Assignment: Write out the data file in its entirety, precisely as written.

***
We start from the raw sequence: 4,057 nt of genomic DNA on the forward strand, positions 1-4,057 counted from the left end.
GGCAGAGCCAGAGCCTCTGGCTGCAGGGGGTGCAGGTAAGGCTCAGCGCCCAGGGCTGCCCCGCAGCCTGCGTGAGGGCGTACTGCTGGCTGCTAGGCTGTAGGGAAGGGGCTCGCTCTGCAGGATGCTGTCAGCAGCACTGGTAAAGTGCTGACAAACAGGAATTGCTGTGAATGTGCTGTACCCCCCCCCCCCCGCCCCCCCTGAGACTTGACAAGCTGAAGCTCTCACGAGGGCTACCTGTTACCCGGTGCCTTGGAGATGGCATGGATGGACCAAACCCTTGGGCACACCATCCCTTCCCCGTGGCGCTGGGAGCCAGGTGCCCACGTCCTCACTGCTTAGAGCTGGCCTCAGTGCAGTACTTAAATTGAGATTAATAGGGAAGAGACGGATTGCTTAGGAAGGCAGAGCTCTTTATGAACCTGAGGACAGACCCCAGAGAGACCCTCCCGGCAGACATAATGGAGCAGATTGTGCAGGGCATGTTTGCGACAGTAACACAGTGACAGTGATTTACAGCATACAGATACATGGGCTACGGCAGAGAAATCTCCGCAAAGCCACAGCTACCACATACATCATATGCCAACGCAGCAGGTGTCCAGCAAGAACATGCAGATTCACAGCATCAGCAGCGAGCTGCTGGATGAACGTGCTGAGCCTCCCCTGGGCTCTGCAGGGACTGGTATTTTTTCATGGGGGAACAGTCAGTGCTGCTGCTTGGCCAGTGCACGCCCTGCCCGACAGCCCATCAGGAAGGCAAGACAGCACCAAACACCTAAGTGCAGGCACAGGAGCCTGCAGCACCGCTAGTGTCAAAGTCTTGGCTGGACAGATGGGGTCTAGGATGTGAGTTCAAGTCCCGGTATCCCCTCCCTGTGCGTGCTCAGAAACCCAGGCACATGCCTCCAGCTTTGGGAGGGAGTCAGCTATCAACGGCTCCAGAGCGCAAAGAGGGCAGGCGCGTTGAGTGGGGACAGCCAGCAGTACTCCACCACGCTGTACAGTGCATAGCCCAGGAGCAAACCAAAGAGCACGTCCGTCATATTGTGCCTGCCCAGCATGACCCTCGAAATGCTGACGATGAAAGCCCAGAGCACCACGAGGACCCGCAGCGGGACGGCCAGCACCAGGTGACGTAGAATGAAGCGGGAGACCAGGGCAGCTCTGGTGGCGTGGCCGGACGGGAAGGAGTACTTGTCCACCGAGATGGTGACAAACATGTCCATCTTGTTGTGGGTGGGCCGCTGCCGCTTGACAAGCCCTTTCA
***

We start from the raw sequence: 4,057 nt of genomic DNA on the forward strand, positions 1-4,057 counted from the left end.
GGCAGAGCCAGAGCCTCTGGCTGCAGGGGGTGCAGGTAAGGCTCAGCGCCCAGGGCTGCCCCGCAGCCTGCGTGAGGGCGTACTGCTGGCTGCTAGGCTGTAGGGAAGGGGCTCGCTCTGCAGGATGCTGTCAGCAGCACTGGTAAAGTGCTGACAAACAGGAATTGCTGTGAATGTGCTGTACCCCCCCCCCCCCGCCCCCCCTGAGACTTGACAAGCTGAAGCTCTCACGAGGGCTACCTGTTACCCGGTGCCTTGGAGATGGCATGGATGGACCAAACCCTTGGGCACACCATCCCTTCCCCGTGGCGCTGGGAGCCAGGTGCCCACGTCCTCACTGCTTAGAGCTGGCCTCAGTGCAGTACTTAAATTGAGATTAATAGGGAAGAGACGGATTGCTTAGGAAGGCAGAGCTCTTTATGAACCTGAGGACAGACCCCAGAGAGACCCTCCCGGCAGACATAATGGAGCAGATTGTGCAGGGCATGTTTGCGACAGTAACACAGTGACAGTGATTTACAGCATACAGATACATGGGCTACGGCAGAGAAATCTCCGCAAAGCCACAGCTACCACATACATCATATGCCAACGCAGCAGGTGTCCAGCAAGAACATGCAGATTCACAGCATCAGCAGCGAGCTGCTGGATGAACGTGCTGAGCCTCCCCTGGGCTCTGCAGGGACTGGTATTTTTTCATGGGGGAACAGTCAGTGCTGCTGCTTGGCCAGTGCACGCCCTGCCCGACAGCCCATCAGGAAGGCAAGACAGCACCAAACACCTAAGTGCAGGCACAGGAGCCTGCAGCACCGCTAGTGTCAAAGTCTTGGCTGGACAGATGGGGTCTAGGATGTGAGTTCAAGTCCCGGTATCCCCTCCCTGTGCGTGCTCAGAAACCCAGGCACATGCCTCCAGCTTTGGGAGGGAGTCAGCTATCAACGGCTCCAGAGCGCAAAGAGGGCAGGCGCGTTGAGTGGGGACAGCCAGCAGTACTCCACCACGCTGTACAGTGCATAGCCCAGGAGCAAACCAAAGAGCACGTCCGTCATATTGTGCCTGCCCAGCATGACCCTCGAAATGCTGACGATGAAAGCCCAGAGCACCACGAGGACCCGCAGCGGGACGGCCAGCACCAGGTGACGTAGAATGAAGCGGGAGACCAGGGCAGCTCTGGTGGCGTGGCCGGACGGGAAGGAGTACTTGTCCACCGAGATGGTGACAAACATGTCCATCTTGTTGTGGGTGGGCCGCTGCCGCTTGACAAGCCCTTTCA